After a good twenty minutes of being completely ignored by the full staff, I noticed a couple entering the restaurant. They soon exited with the boss-lady in tow, showing them a good table on the terrace, near where we were sitting. To my great surprise an ordering device magically appeared in her hands (they do exist!) as she took their drink orders and moved back inside.

A few minutes after that, an employee brought the couple their drinks. I was baffled: how come people who came in AFTER us got served within minutes and we were nearing the half hour mark without as much as a friendly nod? I caught the eye of the waitress and tried to beckon her over, but she quickly turned away to clean already clean tables on the other side of the terrace. As far away from us as possible, of course.

As me and my parents got up, collected our stuff and marched back to our bicycles, we passed the boss-lady. I thought she’d try to stop us, but to my surprise she looked up and quickly away again. She didn’t seem bothered at all that we left.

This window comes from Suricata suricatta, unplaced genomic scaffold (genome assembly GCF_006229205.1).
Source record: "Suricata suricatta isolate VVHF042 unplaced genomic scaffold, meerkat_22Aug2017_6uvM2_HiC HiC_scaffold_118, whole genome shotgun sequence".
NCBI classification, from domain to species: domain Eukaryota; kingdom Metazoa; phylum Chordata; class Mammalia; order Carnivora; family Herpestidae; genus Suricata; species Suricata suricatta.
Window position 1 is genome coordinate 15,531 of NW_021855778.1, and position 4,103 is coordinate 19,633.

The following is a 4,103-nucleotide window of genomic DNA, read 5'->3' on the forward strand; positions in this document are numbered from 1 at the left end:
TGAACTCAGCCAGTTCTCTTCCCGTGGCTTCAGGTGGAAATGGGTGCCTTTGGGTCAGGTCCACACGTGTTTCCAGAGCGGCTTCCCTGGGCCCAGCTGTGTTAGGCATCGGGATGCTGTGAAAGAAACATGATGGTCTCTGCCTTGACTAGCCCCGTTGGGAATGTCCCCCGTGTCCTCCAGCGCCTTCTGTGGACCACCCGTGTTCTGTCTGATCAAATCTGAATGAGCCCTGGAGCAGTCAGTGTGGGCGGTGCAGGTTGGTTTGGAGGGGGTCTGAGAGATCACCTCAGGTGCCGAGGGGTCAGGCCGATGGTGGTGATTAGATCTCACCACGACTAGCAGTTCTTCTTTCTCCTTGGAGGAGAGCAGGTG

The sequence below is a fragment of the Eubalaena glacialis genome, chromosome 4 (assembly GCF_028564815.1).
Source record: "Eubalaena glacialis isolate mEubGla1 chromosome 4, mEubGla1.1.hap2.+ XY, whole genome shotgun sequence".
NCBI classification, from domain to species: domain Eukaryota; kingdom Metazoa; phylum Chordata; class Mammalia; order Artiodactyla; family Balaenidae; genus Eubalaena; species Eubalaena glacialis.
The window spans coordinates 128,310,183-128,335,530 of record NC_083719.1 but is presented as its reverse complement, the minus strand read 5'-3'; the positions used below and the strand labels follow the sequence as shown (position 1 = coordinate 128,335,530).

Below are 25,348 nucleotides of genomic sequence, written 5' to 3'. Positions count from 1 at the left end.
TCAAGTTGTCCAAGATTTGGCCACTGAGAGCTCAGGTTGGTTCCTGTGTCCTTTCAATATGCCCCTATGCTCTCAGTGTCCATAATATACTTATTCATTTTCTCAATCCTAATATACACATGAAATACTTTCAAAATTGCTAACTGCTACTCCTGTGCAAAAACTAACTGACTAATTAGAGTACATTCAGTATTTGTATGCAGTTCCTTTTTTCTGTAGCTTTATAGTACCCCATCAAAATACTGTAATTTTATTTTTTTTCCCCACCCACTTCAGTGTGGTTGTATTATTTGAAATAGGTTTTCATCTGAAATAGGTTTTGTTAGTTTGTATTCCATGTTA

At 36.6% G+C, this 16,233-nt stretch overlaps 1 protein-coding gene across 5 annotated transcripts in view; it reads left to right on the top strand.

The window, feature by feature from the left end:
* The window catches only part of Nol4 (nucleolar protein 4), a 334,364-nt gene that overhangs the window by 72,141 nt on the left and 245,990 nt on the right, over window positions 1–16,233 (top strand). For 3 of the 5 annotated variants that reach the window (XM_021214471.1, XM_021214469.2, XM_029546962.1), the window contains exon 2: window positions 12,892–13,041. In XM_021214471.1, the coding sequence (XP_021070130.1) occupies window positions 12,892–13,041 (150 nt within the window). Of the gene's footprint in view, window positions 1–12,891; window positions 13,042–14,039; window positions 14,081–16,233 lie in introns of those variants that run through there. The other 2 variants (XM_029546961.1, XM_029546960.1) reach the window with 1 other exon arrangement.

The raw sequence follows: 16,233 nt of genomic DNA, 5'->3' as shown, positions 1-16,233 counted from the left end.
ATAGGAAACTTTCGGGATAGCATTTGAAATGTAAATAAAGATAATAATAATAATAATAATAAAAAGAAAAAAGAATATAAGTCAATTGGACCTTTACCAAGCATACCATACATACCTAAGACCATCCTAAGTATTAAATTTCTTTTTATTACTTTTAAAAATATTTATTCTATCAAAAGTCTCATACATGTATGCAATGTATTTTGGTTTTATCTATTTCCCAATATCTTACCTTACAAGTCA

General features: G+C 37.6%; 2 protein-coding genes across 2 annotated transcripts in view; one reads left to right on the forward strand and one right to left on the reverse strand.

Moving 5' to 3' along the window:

Talk about unprofessional.

I hate it when people treat me like I am thin air. Or like I don’t matter. So it felt really good to just get up and leave. No shouting, no cussing, just getting up and marching out of there. Back to our bikes.

In the end we sat down in a restaurant we hadn’t visited in years, a few kilometres from the pancake debacle. We got a good table, a friendly waitress and within two minutes of sitting down, each of us had a drink in front of them and a few nibbles to whet our appetite.

Now that’s a statement.


Have you ever been made to feel you were worthless? How did you handle that situation?
Dictionary

Earworm of the Week

Music not on a Monday this week, but I heard it on the radio and just knew I had found a new Earworm!

Have yourselves a good weekend!

Cheers 🙂